NSW Chang Yen Chang owned and operated the Scamander Beach Resort Hotel in Tasmania until 2014 through his business Yenida.
Mr Chang and Yenida were found by the Federal Circuit Court to have breached racial discrimination rules by deliberately singling out the couple for discrimination because they were Malaysian of Chinese descent.
The couple were treated to differently to other employees, and forced to work additional hours which were not recorded. Over time, this amounted to the couple being underpaid by more than $28,000.
“Mr Chang was well aware of his obligations to pay them their entitlements under the relevant awards. They were taken advantage of, coming from Malaysia and being of Chinese descent,” the judge ruled.
“[He] decided to recruit employees from Malaysia, in part because he knew a Malaysian would accept working six days a week and he knew that it was usual in Malaysia to work six or seven days.”
According to the Fair Work Ombudsman (FWO), Natalie James, it is the first time her office has taken legal action on the grounds of racial discrimination.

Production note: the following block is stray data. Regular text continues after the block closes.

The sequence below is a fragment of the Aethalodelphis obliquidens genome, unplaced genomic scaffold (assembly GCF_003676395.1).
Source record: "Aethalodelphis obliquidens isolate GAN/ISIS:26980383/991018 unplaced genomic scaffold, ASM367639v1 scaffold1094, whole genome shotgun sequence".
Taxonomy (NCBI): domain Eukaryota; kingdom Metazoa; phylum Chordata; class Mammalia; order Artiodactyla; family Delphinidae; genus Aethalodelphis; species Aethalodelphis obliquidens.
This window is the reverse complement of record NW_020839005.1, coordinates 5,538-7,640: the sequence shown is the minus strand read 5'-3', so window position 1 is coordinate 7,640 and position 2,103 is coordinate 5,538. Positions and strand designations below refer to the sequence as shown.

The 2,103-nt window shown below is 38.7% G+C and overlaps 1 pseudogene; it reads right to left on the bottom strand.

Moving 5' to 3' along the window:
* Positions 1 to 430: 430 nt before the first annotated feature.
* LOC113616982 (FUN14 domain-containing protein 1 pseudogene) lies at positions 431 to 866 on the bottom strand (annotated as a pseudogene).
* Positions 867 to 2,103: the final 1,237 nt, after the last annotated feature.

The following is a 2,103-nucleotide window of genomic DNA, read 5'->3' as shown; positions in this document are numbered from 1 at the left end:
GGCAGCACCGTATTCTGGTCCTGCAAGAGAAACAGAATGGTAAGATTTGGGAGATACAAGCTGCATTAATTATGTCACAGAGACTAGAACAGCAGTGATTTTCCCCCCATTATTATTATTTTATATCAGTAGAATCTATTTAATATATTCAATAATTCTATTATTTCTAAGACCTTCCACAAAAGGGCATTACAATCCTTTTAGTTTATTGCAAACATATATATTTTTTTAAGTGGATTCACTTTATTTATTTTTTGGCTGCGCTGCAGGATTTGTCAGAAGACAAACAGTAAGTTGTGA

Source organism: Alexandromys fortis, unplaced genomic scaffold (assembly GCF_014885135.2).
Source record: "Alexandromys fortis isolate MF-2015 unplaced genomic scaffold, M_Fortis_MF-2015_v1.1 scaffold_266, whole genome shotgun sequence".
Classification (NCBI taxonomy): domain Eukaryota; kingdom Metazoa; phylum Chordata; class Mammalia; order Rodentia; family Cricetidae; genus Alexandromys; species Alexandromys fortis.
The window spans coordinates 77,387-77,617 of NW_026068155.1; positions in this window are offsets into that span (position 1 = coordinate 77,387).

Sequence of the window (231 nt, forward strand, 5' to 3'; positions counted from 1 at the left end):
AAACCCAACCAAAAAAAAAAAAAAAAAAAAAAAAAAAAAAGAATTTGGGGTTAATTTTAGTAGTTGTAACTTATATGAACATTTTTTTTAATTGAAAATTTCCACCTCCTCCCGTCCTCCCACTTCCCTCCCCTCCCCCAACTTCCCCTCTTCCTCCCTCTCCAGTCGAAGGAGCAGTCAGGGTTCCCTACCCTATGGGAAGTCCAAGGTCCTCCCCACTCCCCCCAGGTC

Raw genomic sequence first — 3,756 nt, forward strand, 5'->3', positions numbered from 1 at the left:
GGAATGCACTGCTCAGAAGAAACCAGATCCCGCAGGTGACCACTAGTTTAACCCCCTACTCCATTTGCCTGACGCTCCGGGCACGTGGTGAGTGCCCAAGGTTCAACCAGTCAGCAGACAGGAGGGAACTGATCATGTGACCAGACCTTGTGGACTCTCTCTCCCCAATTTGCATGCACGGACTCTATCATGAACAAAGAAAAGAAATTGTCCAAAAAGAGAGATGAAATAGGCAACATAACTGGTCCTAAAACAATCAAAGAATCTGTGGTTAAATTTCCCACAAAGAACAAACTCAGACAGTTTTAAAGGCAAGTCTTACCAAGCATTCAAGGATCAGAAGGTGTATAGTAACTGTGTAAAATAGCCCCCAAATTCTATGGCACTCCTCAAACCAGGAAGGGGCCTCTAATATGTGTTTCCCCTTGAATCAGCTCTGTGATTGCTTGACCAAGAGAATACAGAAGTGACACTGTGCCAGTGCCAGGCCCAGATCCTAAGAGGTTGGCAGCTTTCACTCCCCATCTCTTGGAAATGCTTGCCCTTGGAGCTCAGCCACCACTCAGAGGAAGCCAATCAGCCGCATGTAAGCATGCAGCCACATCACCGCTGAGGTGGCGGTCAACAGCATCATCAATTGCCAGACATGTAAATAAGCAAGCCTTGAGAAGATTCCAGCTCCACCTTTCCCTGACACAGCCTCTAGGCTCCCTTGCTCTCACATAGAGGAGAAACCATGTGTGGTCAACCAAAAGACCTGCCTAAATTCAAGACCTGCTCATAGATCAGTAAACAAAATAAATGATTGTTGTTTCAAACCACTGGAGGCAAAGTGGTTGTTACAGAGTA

“This employer knew that all staff were lawfully entitled to minimum award pay rates but chose to pay the Malaysian couple significantly less than Australian staff because of their race, which is unlawful and completely unacceptable,” Ms James said.
“It is an uncomfortable truth that racial discrimination is a driver behind some of the exploitation of migrant workers in this country.
“The court’s ruling in this matter sends a message that singling out migrant workers for exploitation is serious unlawful conduct and significant penalties apply.
That ruling was that Mr Chang pay a personal fine of $35,099, while his company was ordered to pay $176,005 — amounting to total penalties of $211,104.